LONDON (Reuters) – Prime Minister Boris Johnson warned on Monday that Britain would be weaker if the union that binds its four nations were broken – his latest rejection of a growing push for Scottish independence.
Disagreements between Britain’s constituent nations – Scotland, Wales, Northern Ireland and England – over the handling of the coronavirus pandemic have damaged relations already badly strained by Brexit.
That is particularly the case in Scotland, which voted against leaving the European Union and where opinion polls show support for independence narrowly outweighs support for its 300-year union with England.
“The union of the United Kingdom is, for me, it’s the greatest political partnership the world has ever seen,” Johnson told broadcasters, when asked what the union meant to him.
“It would be such a shame to lose the power, the magic of that union.”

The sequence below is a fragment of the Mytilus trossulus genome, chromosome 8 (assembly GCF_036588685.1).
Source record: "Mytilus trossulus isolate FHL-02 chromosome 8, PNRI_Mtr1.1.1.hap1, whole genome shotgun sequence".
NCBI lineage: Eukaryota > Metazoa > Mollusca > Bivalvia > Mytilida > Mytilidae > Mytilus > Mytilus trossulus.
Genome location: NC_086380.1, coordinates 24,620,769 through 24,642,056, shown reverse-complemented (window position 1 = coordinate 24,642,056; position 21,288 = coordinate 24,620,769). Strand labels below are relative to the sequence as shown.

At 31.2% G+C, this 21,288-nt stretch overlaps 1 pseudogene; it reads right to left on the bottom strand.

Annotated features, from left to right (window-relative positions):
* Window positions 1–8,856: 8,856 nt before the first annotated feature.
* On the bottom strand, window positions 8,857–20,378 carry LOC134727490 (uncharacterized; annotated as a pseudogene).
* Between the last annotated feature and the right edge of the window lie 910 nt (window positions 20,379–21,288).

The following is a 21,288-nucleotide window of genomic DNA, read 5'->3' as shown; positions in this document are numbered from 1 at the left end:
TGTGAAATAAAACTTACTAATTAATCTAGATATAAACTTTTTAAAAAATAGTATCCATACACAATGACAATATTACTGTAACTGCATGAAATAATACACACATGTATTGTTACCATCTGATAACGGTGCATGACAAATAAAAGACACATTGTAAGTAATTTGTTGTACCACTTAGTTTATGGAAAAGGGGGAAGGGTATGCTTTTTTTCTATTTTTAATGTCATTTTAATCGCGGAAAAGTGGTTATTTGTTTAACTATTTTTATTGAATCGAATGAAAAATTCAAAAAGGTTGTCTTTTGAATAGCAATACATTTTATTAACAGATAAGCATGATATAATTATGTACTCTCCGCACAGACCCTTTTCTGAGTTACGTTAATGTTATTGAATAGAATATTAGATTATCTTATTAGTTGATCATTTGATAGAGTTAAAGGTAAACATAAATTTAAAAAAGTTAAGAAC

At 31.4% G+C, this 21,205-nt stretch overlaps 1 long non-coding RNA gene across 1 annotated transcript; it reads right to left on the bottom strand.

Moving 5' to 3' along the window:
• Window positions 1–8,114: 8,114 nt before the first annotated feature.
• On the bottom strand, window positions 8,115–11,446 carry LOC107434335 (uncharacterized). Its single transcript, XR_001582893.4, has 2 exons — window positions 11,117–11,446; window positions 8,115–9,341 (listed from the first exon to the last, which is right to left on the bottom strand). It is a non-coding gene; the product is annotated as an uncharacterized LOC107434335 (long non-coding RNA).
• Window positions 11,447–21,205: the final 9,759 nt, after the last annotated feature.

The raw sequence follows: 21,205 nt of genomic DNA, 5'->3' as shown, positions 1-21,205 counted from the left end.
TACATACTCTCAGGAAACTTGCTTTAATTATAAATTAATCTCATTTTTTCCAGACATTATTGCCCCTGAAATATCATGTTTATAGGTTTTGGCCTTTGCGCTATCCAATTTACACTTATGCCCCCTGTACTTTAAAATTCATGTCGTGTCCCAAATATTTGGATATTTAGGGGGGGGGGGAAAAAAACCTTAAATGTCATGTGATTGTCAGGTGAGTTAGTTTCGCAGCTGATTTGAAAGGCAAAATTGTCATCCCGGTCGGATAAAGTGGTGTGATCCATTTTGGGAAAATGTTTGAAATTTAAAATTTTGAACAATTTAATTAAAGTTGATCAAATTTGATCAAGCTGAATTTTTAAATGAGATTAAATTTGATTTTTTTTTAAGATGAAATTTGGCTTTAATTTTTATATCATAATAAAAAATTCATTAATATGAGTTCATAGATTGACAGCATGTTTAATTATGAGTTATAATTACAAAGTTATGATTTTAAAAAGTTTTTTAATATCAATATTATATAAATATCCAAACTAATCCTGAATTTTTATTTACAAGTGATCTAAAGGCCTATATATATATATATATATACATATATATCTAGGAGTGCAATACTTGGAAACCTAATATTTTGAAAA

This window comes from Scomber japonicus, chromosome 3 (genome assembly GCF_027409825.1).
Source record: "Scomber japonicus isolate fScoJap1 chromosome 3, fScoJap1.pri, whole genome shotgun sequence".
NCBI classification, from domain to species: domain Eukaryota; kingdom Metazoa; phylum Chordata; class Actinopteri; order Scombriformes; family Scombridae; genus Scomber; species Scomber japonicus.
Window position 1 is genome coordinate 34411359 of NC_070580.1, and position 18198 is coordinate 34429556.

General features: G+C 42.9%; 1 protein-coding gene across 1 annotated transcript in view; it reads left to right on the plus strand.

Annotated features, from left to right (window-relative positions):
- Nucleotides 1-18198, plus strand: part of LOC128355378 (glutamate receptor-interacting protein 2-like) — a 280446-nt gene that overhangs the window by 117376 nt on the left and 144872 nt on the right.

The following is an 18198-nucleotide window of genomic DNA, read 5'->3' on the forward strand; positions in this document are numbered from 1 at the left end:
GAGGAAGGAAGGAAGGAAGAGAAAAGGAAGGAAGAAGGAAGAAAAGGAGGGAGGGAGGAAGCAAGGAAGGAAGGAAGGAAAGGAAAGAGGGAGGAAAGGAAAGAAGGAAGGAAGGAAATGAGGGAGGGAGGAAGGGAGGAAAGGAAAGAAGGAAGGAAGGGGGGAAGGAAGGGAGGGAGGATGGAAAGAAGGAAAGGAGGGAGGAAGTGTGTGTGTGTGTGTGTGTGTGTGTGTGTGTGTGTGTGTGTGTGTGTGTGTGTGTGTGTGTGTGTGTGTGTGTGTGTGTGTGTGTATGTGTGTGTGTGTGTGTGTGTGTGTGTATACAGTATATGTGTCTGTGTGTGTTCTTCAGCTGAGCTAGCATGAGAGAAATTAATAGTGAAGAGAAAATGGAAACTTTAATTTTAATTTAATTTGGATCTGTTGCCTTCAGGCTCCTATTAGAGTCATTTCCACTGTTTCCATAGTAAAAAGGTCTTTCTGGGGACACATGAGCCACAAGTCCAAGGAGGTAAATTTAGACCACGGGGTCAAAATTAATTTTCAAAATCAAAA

Scotland voted 55 percent to 45 percent against independence in a 2014 referendum, but the Scottish National Party which runs the semi-autonomous nation wants another vote. Although voters there backed staying in the EU, Britain as a whole voted to leave.
Johnson’s Conservative Party, which governs all of Britain and decides policy in areas that have not been devolved to Scotland, is a strong supporter of the union and dismisses any call for another vote.
However, Johnson and other senior ministers have visited Scotland in recent weeks, talking at length about the strength and benefits of the relationship.
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